UDUPI : Age doesn't dictate dreams, nor does age drive the discovery of art. For 84-year-old Mattar Prabhakar Kini, weaving his ideas and adding colour to his imagination through art, is a singular way of expressing and displaying his creative side.
Kini, a resident of Ajjarakad in Udupi, is a great devotee of Lord Ganesha, and much of his art surrounds this much-loved deity. After completing his BCom at MGM College, Udupi, in 1959, he shifted to Mumbai to study further. Later, he worked as a company secretary for a law firm, before starting his own IT trading company in 1985. He moved to Bengaluru in 1998, where he set up 'Sri Ganesha Duniya', an exclusive space at home for displaying his collection of more than 500 Ganesha statues and figurines. Soon, Sri Ganesha Duniya began to attract many curious and fascinated visitors from the neighbourhood.
When the Covid-19 pandemic struck, Kini decided to return to Udupi, where he viewed the grim time as being ideal for investing in some creative pursuits. Accordingly, he transformed his flat in Ajjarakad to inspire his work. To keep busy, Kini would purchase magazines and books online. His real dive into art happened when he completed reading those books.
The idea of 'art therapy' came to him, whereby he viewed art as dispelling unwanted thoughts during the challenging phase of the pandemic, especially the lockdown. His devotion to Lord Ganesha inspired him to see the deity's image out of every page of the magazine, and an arty idea emerged. He began cutting pages from the magazines into required shapes, which would be pasted together on other pieces of paper to create exotic images of Ganesha. Today, there are hundreds of these Ganesha-themed collages adorning his space. "Creativity is my passion. Apart from spending time reading, you will find me engrossed in making art," he says. Kini spends 3-4 hours on creating each work.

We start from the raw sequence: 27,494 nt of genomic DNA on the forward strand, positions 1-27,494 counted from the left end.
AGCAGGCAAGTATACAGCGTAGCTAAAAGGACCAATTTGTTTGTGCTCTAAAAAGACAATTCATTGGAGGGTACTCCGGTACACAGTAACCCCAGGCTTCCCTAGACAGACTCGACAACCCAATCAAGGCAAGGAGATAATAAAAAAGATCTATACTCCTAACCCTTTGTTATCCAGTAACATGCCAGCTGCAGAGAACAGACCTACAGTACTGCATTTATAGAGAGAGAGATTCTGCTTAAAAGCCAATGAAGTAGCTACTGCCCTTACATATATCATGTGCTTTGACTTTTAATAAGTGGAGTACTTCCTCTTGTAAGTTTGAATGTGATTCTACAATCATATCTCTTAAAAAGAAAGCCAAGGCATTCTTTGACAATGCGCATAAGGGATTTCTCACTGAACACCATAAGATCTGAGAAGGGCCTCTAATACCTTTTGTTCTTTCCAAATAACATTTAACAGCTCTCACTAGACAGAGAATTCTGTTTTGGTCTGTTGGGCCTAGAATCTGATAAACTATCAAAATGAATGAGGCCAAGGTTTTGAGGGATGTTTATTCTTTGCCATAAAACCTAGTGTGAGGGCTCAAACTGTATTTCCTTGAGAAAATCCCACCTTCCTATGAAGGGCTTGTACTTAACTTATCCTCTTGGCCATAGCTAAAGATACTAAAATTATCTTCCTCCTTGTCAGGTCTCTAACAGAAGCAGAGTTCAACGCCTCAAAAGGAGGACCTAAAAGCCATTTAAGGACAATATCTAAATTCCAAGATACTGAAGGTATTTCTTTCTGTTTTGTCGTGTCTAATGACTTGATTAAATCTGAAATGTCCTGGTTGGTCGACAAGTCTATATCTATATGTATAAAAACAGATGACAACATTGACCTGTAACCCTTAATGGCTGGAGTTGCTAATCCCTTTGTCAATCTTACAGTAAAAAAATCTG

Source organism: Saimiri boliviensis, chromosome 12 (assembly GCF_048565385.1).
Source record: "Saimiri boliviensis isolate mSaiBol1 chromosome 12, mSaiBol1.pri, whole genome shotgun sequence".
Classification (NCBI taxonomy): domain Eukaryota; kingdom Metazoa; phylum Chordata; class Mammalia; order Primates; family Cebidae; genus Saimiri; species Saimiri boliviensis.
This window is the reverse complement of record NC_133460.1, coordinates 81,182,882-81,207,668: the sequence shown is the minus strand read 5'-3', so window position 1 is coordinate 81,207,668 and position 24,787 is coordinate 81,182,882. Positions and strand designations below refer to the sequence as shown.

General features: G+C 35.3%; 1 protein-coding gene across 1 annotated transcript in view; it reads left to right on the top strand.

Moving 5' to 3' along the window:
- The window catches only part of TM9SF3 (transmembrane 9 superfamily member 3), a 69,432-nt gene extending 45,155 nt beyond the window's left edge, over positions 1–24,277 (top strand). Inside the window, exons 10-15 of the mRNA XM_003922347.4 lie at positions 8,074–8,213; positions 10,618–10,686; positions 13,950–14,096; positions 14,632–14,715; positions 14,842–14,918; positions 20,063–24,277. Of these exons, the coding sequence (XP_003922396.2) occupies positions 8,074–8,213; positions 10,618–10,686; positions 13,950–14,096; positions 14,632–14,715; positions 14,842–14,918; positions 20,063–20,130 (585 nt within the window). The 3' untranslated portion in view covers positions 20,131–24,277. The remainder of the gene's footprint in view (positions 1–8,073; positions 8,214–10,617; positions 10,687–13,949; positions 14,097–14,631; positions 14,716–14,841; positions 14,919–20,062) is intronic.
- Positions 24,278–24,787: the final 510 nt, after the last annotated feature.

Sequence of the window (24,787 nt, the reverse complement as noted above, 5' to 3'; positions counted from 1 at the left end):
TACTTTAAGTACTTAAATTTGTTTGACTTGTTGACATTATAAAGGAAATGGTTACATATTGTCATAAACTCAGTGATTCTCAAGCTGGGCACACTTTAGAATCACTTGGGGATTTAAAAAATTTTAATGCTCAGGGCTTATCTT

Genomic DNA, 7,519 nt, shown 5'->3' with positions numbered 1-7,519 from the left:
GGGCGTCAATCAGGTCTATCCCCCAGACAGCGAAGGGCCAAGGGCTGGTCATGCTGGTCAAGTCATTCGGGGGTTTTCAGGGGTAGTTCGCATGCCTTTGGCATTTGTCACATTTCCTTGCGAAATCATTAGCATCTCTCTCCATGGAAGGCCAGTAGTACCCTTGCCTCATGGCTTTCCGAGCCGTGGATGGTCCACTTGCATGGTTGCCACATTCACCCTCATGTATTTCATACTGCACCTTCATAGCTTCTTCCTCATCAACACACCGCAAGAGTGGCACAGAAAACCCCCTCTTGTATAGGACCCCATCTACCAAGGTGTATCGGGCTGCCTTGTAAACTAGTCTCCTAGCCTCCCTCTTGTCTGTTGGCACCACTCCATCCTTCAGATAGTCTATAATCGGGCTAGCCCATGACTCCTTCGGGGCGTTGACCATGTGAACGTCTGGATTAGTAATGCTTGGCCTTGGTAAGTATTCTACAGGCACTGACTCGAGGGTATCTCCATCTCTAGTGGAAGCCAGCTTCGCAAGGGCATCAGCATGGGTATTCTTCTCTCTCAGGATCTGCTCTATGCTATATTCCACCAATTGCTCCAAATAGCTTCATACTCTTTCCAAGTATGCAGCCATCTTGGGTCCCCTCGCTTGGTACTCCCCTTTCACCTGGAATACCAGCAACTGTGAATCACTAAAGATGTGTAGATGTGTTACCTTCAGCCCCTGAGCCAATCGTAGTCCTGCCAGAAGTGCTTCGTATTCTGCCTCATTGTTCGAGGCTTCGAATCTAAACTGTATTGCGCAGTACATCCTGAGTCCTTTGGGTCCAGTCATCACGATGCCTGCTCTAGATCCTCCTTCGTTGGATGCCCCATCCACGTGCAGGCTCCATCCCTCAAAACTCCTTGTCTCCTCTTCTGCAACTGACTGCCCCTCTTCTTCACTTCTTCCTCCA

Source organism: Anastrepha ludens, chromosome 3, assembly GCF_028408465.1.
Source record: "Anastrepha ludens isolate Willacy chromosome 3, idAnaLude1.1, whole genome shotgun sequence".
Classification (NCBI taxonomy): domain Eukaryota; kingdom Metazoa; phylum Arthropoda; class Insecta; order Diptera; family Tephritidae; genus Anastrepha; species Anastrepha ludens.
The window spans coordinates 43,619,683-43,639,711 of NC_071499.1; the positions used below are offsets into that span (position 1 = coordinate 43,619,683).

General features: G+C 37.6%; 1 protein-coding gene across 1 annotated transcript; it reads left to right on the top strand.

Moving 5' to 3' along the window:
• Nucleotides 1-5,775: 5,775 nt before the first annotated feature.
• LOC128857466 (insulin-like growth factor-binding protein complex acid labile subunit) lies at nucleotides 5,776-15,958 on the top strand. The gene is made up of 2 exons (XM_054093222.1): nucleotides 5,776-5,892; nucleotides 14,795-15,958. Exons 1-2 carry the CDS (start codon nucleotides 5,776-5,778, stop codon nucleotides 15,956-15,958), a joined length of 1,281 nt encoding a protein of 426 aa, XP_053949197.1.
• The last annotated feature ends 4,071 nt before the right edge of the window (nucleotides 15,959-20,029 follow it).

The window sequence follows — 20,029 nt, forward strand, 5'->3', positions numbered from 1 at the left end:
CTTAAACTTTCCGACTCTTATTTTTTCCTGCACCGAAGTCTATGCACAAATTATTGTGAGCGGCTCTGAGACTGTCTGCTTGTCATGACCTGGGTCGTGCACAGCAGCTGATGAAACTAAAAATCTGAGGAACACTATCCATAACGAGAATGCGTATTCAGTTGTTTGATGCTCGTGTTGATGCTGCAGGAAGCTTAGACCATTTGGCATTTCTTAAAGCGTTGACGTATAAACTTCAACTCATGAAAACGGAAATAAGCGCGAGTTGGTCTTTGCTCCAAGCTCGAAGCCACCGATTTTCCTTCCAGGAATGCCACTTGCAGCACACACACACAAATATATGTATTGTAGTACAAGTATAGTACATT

His daughter Vidya Shanbhag, an architect, feels proud of her father's venture into the world of art. "He has a lot of patience, and his love and passion for creativity makes it possible for him to realise his dream," she says.
Explaining the laborious process involved in collage creation, Kini tells The New Sunday Express that he has to find a suitably colourful page from a magazine and then cut it using a pair of ergonomically-designed scissors. This ensures precision.
In due course, Kini’s vast array of Ganesha art creations took his name into the India Book of Records for 'having the maximum number of Lord Ganesha images in paper collage form by an octogenarian'.
Apart from Ganesha, Kini's collection now boasts of other collages, of Lord Rama, Lord Krishna, and Lord Hanuman, among others. Besides collage art, Kini has also created several abstract pieces.Kini is of the opinion that his art is for the public to savour. Hence, he had organised a free exhibition of his works at his residence recently, which was visited by several art enthusiasts.
Going forward, Kini intends to purchase an old house and create a 'Kala Kuteera' (art house).
During the pandemic, though he had shifted to Udupi, he could not keep his entire art collection at his rented accommodation in Ajjarakad. He accordingly readied 'Sri Ganesha Museum' near Sri Venkataramana Temple in Mulki, Dakshina Kannada, which houses over 500 artworks made of metal, wood, clay and fibre. Signing off, Kini dispels any remaining doubts on whether art can be pursued at any age. "I am the example before you," he chuckles.